He noted an expanded timber industry might not be sustainable “due to the overpopulation of deer which are eating the buds growing from the stumps of the logged trees, preventing the forests from regenerating.”
“While I am personally not opposed to all logging and understand the economic need for forest products, it doesn’t make sense to pass this bill now when our old growth forests and rare forest ecosystems are not yet protected,” Cornell wrote. “There are absolutely no environmental benefits in H5784 as logging makes our forests less biologically diverse, leads to invasives spreading in our forests, increases the chance of wildfires, releases most of the carbon stored in the trees into the atmosphere as pollution, and has a negative impact on water quality. It just destroys our natural ecosystems.”
Among the entities Cornell blames for the state’s depletion of the natural world are DEM and his alma mater. He told ecoRI News that URI “is at the heart of the timber industry in Rhode Island and contributing to the destruction of Rhode Island’s natural ecosystems.”
“Due to URI being the hub of the timber industry in Rhode Island, its Departments of Environmental Science and Biological Science are filled with pro-logging Professors who teach a curriculum that is pro-forest management/logging,” Cornell wrote in another email to ecoRI News. “Some URI students have told me that much of what they learn in their classes is how much money you can get from the timber of a certain tree. Therefore, the timber industry is indoctrinating our youth to be entirely in support of logging on all forests as ‘good’ management, and not for protected natural forest areas with no logging, despite the ecological damage that excessive logging is doing to Rhode Island, especially our state’s public forests, and our nation’s forests at large.”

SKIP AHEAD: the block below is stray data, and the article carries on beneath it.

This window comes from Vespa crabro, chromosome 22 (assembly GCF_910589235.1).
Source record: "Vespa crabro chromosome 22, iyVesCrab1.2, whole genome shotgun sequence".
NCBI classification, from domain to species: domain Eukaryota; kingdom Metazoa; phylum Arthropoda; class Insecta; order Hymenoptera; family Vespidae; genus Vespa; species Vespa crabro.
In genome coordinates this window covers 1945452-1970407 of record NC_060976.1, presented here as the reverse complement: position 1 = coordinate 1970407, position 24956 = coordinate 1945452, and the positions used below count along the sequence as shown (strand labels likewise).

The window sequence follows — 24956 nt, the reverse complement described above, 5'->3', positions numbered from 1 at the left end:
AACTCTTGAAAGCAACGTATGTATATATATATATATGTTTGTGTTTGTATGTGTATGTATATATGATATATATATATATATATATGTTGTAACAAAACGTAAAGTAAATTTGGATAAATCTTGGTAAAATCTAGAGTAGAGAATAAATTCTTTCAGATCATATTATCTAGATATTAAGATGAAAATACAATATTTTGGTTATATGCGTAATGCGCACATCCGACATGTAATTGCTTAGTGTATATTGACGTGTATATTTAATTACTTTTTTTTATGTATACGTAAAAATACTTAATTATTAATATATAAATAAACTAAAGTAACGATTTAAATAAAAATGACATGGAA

As for DEM, he’s frustrated the state agency has spent 30 years ignoring the Natural Areas Protection Act of 1993. The legislation was supposed to elevate “the health and welfare of the people of Rhode Island by promoting the preservation of areas of unique natural interest for scientific, educational, recreational, cultural, and scenic purposes” and to “allow significant public and privately owned lands of critical environmental concern to be designated as natural area preserves.”